December 18, 2006

Things I Need to Know: Mikey Jiggs

Mikey Jiggs, who has produced a dub-u-mentary on Malachi Smith*, sent this e-mail, and as I read the questions, I felt that the answers should come from multiple perspectives.

I am inviting everyone in the community (i.e. anyone who reads this blog) to join the conversation. And please don’t be intimidated by the captchas. I’ve had to put them in because as the site has grown in popularity, certain e-tailers specializing in Caribbean cruises or anything Caribbean (I won’t mention the others) have decided to post comments (usually between 1 and 6 pm) that have nothing to do with the aims of this site.

So, just drop in as Anonymous (if you’d like) and leave a comment or two.

Subject: Things I need to Know

Geoffrey & Malachi, you are the writers. These are things that keep haunting me, even more, as I approach middle age and beyond.

Why do we allow others to define us?
Why are we still thinking as if we are on a plantation and have to wait for others to do/think for us?
What are the innovations that we as Caribbean people given to the world--those we still own?
Are Reggae and Calypso (steel pan) our only real contributions to the twentieth century?
Why are we so afraid to break the away from our colonial past?
Why aren't Caribbean people looking ahead? Why are we so insular when we should be thinking globally?

I agonize over the box we place ourselves in each day and I am sometimes afraid of where we are as a people.

Do we have to wait for others to continue to tell us who we should be? It’s been a while.

Still waiting.

There are more questions than answers.

As far as I can recall, several writers (Williams, Braithwaite) have considered these questions. If either of you are aware of any published works that has addressed them significantly let me know.

Please help me with this.

Reggae Concepts
P.O. Box 998
Owings Mills, Maryland 21117


Anonymous said...

Why do we allow others to define us?
For me, others is pretty wide. Could be non-writers, foreigners, white people. I come from southern Africa, so I'll consider it to be white people.

I'm not sure why we do, whether we have a choice or not in the matter, but yes, it's a common trait among non-wielders of power.

To turn that around, I think wielders of power really snatched away our souls by getting us to believe that they were the ideal everyone had to strive for. And what do you know, we believed them, and tried to emulate them in many ways, including speech, religion, down to clothing.

I hope I can make it back for some of the other questions, all of which are very interesting.

Anonymous said...

Interesting self dialogue. Marcus Garvey, perhaps more than anyone else,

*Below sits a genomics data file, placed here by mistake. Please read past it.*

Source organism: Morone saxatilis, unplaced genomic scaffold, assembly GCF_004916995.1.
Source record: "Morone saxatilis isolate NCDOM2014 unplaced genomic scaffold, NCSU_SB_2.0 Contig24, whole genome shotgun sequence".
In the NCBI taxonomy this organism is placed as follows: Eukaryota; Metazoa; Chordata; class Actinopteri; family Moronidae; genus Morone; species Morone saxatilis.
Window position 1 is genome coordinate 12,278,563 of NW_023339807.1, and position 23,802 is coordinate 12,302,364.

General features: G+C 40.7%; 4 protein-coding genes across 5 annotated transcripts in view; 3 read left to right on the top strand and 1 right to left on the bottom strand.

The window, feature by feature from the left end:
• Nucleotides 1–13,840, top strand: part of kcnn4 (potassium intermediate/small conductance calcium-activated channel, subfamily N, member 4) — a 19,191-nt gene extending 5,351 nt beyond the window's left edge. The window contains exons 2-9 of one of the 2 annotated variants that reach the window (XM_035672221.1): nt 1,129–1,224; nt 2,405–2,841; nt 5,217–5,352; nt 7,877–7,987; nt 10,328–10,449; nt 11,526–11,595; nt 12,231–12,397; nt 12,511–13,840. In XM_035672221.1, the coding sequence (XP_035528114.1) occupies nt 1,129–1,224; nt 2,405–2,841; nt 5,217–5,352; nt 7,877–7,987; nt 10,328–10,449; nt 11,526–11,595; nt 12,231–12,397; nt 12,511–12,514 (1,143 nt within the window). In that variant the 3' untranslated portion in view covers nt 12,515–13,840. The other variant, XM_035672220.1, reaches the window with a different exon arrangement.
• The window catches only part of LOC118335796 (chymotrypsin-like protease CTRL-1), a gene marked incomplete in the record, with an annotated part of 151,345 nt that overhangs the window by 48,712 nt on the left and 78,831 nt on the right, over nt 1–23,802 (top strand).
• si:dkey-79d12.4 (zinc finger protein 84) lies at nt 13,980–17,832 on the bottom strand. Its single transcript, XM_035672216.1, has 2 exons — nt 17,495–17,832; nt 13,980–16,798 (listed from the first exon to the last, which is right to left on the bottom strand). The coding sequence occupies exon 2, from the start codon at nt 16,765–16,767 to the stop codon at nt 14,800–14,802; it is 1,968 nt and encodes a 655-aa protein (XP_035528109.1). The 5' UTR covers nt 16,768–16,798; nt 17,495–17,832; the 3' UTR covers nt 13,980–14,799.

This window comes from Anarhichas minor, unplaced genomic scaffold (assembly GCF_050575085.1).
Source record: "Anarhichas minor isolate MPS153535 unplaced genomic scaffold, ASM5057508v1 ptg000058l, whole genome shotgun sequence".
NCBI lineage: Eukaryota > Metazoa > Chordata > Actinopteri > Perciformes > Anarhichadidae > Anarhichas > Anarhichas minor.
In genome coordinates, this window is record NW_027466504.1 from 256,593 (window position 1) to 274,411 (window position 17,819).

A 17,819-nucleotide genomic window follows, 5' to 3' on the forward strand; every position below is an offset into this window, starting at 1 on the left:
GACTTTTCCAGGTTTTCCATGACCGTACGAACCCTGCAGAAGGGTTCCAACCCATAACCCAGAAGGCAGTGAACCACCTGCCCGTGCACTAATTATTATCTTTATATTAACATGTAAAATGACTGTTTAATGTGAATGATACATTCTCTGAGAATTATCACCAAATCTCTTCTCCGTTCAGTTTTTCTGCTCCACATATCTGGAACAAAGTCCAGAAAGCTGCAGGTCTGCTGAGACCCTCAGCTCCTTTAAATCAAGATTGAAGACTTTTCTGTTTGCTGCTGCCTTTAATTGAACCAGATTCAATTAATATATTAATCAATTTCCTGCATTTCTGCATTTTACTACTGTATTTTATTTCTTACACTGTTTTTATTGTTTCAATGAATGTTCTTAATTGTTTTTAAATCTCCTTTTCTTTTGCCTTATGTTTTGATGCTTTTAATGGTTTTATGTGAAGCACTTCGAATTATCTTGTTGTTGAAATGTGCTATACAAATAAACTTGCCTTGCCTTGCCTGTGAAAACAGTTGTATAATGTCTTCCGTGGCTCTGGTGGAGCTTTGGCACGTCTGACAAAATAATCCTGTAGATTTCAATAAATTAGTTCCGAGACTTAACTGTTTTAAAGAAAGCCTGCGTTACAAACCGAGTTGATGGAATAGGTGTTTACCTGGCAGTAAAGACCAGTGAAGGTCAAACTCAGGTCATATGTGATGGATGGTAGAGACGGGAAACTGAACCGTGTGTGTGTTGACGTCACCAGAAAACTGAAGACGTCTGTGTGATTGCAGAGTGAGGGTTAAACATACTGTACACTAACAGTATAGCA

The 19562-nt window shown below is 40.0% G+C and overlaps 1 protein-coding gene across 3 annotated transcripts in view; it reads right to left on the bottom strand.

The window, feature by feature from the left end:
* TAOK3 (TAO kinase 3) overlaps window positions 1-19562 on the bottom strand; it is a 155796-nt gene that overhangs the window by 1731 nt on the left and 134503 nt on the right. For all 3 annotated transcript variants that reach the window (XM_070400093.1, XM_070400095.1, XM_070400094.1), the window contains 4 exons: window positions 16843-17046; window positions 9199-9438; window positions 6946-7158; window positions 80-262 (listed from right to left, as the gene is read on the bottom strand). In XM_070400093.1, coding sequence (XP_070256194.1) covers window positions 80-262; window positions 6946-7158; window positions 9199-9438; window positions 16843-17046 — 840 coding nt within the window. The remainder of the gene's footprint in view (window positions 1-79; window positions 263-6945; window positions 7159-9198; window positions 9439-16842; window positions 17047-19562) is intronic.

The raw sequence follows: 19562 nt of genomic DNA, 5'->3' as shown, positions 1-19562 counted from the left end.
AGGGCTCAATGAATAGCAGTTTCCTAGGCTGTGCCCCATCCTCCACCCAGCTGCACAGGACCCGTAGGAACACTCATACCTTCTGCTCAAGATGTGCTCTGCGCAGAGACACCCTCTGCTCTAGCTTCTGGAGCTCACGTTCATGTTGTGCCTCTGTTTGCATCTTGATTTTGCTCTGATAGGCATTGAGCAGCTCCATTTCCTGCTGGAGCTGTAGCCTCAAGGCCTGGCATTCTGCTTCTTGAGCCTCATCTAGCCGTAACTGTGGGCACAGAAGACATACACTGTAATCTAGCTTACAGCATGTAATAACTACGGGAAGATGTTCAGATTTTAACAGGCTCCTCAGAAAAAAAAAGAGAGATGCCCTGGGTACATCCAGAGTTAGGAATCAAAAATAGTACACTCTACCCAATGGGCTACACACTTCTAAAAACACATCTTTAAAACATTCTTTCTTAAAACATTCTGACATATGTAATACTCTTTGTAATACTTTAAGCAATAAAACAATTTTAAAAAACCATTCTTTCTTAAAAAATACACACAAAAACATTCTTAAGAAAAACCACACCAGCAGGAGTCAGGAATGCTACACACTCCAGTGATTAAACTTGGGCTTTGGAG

contemplated these very questions and wrote prolifically about us. You should
start by reading Garvey, Rodney, Michael Manley, in adition to Williams, Kamau, then read other contemporary writers like Lamming.

I read a book recently recently by Don Antonio Interview with Soldier Danny. You should also try and read this book. You have to remember, too, that we have never just accepted our lot. We have always struggled, sometimes violently, from Haiti to just about every island in the Caribbean, to rid ourselves of the vestiges of colonization.

I would submit that we have come a long way, and in the process have forced our
former masters to sit with us at their table. We have also created our voices,
true old pirates for the most part control it, but with the new enlightenment of scholars like Dr. Nurse, we are on our way to standing firm "in a dis yah time."

Geoffrey Philp said...

Dear Rethabile,
Thanks for broadening the discussion to include the African diaspora. It will be interesting to see what develops from this.

Malachi, yes. Dr Nurse's ideas are very exciting and I hope to learn more from him.

I would just like to re-introduce a concept that I mentioned in _Benjamin, my son_: "learned helplessness." You can read more about it here:

One of the interesting developments from subsequent studies among primates was that even when the "victim" had been removed and the others in the group did not suffer directly the trauma, they sought to "protect" newcomers from suffering the same fate. Thus, the behavior that was inflicted on a minority within one generation was passed on, "learned," by the following generation.

What's the point of this? That if we don't question why we do things we will continue repeating blindly the unquestioned "values" of the previous generation--values that no longer serve the younger generation.

Also, our parents and social organizations that seek to "protect" us without first asking themselves what they are protecting us from--even when they are well-meaning and "protecting" us out of love--may not be acting in our best interests or the long-term best interests of our social groups.

BTW, I'm back from Tallahassee, Florida.

One Love,

Geoffrey Philp said...

Dear All,
I also ran across this interesting post:

which should also sound alarms in view of the flight of the "creative class" to which Francis Wade alluded